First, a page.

Despite the Lebanon attacks occurring only a couple of days before, not many people had heard about them. I know it’s not a competition – both of these attacks were as heartbreaking as each other. However, I can’t help feel that the Paris attacks are more important. For one, they got more coverage on the news than the Lebanon attacks ever did (even when the death count in Paris was at 30, compared to the 43 in Lebanon). I can’t decide whether it’s the media’s fault, or the people’s. Nowadays there’s no excuse for not being “in the know”. Why did people not support Lebanon by donating like they did to Paris ? Why did Facebook not switch on the “marked safe” option for Lebanon ? There’s no doubt that the Lebanese use Facebook. Why did world leaders not make statements to show solidarity with Lebanon? I am so glad they did so for Paris – I found it very touching. But couldn’t they do it for Lebanon too?
I read an article recently about how “Arab Lives” don’t seem to matter to Westerners as much anymore and I can’t help but agree. The article also mentioned that Arabs themselves were more sad about the Paris attacks than the Lebanon attacks. Even Arabs don’t value their lives as much as Westerners’ lives. So does that mean only half of me matters because only half of me is British ?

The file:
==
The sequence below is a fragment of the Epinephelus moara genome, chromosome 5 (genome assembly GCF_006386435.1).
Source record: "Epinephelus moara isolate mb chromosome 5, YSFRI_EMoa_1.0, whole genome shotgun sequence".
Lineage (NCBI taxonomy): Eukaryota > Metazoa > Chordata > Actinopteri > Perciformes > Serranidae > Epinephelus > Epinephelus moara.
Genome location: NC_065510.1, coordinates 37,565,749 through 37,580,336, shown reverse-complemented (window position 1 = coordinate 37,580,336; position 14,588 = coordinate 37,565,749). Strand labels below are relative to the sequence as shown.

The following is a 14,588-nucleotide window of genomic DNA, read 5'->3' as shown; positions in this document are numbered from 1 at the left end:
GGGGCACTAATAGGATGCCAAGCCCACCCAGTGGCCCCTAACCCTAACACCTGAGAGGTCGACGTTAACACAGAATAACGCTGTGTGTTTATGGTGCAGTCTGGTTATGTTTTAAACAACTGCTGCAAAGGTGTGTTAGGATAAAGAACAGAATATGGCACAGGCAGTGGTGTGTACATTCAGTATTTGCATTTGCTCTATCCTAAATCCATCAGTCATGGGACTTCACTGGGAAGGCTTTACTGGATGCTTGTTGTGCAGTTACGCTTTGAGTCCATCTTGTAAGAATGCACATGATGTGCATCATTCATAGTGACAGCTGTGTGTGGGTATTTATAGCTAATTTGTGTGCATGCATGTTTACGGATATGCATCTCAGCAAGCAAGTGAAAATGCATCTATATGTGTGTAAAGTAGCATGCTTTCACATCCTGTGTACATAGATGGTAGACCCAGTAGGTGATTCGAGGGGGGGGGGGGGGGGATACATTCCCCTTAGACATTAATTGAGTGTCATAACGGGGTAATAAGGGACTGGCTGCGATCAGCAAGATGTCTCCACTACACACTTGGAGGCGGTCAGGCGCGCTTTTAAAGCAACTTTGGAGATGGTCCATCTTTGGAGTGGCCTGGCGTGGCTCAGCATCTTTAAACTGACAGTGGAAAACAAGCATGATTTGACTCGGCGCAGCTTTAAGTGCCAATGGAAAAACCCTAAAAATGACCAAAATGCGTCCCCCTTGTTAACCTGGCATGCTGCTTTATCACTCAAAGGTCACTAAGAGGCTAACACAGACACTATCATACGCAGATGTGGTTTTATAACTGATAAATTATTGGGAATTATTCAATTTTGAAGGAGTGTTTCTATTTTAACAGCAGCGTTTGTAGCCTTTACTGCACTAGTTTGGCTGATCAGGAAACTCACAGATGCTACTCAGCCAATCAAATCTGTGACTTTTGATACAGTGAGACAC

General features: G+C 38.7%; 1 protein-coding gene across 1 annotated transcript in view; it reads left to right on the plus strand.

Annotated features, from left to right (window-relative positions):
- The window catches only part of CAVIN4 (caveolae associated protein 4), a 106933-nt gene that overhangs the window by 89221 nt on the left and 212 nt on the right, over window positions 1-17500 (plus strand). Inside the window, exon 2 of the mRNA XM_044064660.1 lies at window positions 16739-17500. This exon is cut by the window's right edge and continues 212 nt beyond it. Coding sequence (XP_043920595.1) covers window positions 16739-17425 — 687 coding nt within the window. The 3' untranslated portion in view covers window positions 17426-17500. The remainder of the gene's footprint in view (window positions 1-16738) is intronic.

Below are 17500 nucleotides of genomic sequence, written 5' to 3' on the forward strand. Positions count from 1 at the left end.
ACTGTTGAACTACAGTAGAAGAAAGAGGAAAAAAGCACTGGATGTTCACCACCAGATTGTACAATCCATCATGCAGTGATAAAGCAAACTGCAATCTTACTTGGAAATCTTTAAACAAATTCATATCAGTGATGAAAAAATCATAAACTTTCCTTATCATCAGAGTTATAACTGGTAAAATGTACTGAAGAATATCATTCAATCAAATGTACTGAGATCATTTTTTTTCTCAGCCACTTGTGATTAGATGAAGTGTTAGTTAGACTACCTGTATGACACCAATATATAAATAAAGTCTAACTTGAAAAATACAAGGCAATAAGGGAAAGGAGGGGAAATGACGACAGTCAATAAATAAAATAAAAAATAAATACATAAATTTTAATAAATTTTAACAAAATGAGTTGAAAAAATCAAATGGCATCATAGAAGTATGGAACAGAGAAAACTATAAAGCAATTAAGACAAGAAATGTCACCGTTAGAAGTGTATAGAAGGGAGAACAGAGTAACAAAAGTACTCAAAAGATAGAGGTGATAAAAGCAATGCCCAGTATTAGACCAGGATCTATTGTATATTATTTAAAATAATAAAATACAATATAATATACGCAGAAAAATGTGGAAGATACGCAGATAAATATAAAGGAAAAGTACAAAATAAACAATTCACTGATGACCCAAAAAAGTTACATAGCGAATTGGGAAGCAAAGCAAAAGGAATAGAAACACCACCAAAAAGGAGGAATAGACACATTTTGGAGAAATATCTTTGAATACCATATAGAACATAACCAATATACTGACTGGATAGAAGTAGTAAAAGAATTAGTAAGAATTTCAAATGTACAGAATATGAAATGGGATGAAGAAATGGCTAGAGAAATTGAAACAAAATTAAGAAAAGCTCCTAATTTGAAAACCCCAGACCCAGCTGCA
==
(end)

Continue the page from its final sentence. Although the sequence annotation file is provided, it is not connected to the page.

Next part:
I predicted the backlash that would affect normal non-extremist Muslims. It’s no secret that Islamophobia is bigger than it’s ever been before, especially over the last few years, but now that ISIS have actually carried out attacks close to home, it’s coming close to reaching its peak. And it scares me what will happen if they continue.